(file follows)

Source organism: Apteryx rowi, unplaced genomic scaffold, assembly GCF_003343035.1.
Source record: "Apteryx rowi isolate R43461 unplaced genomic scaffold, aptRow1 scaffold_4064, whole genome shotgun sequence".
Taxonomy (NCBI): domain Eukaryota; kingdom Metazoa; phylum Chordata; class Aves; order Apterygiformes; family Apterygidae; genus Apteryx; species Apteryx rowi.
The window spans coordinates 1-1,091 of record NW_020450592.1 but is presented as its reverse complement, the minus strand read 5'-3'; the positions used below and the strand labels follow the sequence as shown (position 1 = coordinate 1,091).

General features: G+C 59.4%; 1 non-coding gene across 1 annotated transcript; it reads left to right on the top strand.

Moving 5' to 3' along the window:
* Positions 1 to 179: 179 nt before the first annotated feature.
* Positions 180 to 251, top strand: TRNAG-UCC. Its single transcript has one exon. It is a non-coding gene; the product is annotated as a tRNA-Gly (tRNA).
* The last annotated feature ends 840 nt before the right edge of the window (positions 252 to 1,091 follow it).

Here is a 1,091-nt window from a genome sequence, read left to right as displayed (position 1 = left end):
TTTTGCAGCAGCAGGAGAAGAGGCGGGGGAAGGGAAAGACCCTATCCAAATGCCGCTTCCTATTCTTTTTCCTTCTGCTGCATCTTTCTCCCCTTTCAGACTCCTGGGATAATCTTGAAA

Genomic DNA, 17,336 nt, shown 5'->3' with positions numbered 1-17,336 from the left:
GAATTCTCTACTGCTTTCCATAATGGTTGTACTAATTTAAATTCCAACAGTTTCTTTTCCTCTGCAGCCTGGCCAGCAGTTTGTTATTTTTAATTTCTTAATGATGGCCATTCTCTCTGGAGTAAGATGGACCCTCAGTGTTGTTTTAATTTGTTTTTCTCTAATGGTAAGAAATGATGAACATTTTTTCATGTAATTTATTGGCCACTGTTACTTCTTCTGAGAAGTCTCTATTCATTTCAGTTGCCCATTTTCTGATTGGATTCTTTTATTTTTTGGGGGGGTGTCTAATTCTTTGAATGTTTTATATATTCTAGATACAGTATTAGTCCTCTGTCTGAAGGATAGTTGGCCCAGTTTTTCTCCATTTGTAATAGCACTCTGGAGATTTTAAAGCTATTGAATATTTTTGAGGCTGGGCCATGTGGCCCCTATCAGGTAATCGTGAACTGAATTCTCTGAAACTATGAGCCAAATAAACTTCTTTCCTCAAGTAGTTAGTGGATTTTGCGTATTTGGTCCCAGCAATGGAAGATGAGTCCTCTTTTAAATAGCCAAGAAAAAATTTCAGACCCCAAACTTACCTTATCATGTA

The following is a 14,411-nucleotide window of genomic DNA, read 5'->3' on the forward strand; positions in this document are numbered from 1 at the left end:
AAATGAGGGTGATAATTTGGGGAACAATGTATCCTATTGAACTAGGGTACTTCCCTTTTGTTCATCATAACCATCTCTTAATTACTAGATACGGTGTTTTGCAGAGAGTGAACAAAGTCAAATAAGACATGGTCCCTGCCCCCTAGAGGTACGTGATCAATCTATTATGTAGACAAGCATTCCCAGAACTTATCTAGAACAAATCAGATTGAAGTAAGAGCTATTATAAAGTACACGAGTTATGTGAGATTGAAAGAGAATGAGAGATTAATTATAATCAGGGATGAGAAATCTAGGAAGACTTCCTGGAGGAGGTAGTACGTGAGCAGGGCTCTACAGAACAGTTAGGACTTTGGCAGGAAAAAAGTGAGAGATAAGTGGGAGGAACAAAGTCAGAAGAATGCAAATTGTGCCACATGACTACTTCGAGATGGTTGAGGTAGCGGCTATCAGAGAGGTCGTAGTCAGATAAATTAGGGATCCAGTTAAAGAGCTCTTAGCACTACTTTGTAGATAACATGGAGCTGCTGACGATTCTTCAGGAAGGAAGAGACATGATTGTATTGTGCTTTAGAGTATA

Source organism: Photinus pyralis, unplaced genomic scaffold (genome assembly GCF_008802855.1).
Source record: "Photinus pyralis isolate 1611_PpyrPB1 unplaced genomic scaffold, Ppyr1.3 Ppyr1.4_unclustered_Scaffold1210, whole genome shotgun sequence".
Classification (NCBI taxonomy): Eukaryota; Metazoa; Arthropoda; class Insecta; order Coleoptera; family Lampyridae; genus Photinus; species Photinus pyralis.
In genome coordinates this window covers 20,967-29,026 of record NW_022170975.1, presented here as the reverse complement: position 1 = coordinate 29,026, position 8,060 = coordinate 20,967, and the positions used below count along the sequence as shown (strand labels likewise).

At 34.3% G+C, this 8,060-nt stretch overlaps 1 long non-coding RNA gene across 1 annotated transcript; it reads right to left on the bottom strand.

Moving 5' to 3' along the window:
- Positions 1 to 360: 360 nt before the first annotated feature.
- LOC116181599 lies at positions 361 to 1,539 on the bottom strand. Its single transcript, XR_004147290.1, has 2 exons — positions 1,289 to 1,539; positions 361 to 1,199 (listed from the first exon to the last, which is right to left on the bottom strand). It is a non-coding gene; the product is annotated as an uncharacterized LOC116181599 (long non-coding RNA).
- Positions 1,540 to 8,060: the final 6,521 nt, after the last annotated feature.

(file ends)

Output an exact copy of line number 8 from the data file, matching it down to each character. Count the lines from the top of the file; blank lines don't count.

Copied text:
* Positions 180 to 251, top strand: TRNAG-UCC. Its single transcript has one exon. It is a non-coding gene; the product is annotated as a tRNA-Gly (tRNA).